| Born 27 Feb 1897; died 2 Apr 1952. |
Bernard(-Ferdinand) Lyot was a French astronomer who invented the coronagraph (1930), an instrument which allows the observation of the solar corona when the Sun is not in eclipse. Earlier, using his expertise in optics, Lyot made a very sensitive polariscope to study polarization of light reflected from planets. Observing from the Pic du Midi Observatory, he determined that the lunar surface behaves like volcanic dust, that Mars has sandstorms, and other results on the atmospheres of the other planets. Modifications to his polarimeter created the coronagraph, with which he photographed the Sun's corona and its analyzed its spectrum. He found new spectral lines in the corona, and he made (1939) the first motion pictures of solar prominences.«
| Born 27 Feb 1893; died 24 Dec 1953. |
American anthropologist who had a marked influence on the development of cultural anthropology. After combat in France during World War I, he received a Ph.D. from Harvard (1925). In the early 1920's he did fieldwork in Polynesia. He introduced the terms "status" and "role" to social science and influenced the development of the culture-and-personality school of anthropology. His works, such as The Study of Man (1936) and The Tree of Culture (1955), are regarded more as popularizations of anthropology than as original scholarship.
| Born 27 Feb 1891; died 12 Dec 1971. |
American pioneer in the development of both radio and television broadcasting. He was the first general manager of RCA and founded the television network NBC (1926). His first job was that of delivery boy, and his life continued to display a rags-to-riches element. He became a wireless operator and met Marconi in 1906. Foreseeing the multiple possibilities of radio, he became commercial manager of American Marconi in 1917, having already predicted that radio would become "a household utility in the same sense as the piano or phonograph". RCA succeded the Marconi group (1919), and Sarnoff became its general manager (1921) then its president (1930-50). He steering it into the world of television, first black and white, then colour with NBC.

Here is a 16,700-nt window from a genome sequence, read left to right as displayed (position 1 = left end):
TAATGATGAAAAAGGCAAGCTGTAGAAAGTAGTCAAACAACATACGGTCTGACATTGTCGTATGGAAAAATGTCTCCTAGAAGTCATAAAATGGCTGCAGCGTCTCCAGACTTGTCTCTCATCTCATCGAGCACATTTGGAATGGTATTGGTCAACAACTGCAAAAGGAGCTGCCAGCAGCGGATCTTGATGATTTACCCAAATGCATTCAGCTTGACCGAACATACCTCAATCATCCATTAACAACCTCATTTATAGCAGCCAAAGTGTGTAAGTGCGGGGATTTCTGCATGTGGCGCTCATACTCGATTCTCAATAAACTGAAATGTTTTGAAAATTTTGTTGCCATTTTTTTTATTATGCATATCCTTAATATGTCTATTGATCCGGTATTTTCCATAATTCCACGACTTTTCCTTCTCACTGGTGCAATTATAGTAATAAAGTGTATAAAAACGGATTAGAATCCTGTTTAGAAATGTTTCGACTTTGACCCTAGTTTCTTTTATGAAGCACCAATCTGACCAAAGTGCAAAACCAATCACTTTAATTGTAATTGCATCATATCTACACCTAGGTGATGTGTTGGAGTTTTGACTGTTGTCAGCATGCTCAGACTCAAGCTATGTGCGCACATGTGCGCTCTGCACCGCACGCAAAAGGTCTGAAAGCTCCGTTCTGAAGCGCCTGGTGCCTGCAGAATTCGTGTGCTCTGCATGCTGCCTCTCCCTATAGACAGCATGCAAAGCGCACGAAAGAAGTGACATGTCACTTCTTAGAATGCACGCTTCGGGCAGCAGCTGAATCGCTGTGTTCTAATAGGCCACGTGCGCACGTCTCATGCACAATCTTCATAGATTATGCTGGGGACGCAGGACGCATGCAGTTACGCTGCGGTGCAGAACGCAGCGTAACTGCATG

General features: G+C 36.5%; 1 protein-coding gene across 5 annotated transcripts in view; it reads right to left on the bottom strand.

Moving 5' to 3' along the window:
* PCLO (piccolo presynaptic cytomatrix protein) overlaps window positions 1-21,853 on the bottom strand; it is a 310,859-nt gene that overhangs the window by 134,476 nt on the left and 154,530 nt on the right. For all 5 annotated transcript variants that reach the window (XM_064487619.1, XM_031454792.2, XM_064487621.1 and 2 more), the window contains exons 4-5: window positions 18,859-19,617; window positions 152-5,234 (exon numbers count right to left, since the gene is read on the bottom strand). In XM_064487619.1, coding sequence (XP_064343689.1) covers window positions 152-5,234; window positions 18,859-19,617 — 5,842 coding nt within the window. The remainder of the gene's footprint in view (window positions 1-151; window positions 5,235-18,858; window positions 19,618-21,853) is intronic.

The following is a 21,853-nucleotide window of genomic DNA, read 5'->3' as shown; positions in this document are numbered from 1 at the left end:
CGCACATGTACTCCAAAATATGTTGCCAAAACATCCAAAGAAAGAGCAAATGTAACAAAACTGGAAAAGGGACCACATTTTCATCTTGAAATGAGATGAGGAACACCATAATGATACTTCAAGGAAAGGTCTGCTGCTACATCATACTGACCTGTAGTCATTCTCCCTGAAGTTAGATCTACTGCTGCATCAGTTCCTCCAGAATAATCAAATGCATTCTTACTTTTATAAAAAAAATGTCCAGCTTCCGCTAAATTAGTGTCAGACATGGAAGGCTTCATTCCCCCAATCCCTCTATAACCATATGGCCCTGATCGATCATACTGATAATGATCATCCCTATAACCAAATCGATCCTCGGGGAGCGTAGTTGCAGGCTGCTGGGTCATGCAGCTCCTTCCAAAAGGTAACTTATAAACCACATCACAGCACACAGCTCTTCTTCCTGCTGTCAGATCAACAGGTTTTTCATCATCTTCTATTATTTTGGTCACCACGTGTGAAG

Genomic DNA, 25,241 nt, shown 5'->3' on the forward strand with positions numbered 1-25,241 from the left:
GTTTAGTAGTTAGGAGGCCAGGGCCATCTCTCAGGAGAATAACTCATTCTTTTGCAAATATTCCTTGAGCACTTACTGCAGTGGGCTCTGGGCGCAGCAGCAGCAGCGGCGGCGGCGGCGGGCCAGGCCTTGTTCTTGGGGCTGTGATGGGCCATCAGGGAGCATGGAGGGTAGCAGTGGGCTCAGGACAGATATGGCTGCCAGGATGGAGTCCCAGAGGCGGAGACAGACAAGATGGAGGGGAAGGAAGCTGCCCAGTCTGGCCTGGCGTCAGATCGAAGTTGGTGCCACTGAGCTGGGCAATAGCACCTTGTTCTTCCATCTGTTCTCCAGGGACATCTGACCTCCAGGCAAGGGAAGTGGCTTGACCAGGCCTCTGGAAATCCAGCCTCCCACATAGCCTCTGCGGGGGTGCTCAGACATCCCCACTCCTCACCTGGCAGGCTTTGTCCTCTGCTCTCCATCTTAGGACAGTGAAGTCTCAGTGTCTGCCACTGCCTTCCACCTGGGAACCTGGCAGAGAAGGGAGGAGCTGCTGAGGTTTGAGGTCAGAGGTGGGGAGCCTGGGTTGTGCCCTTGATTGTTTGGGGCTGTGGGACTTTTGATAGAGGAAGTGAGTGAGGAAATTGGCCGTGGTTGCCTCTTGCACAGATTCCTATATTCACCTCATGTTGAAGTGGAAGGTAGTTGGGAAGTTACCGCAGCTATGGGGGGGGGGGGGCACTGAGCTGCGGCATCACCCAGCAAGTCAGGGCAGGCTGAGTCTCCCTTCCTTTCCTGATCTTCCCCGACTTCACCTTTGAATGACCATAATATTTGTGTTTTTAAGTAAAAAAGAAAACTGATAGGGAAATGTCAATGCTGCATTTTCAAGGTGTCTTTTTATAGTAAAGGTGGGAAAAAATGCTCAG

|L.E J. Brouwer|
| Born 27 Feb 1881; died 2 Dec 1966. |
L(uitzen) E(gbertus) J(an) Brouwer was a Dutch mathematician who founded mathematical Intuitionism (a doctrine that views the nature of mathematics as mental constructions governed by self-evident laws). He founded modern topology by establishing, for example, the topological invariance of dimension and the fixpoint theorem. (Topology is the study of the most basic properties of geometric surfaces and configurations.) The Brouwer fixed point theorem is named in his honor. He proved the simplicial approximation theorem in the foundations of algebraic topology, which justifies the reduction to combinatorial terms, after sufficient subdivision of simplicial complexes, the treatment of general continuous mappings.
|Henry Chandler Cowles|
| Born 27 Feb 1869; died 12 Sep 1939 |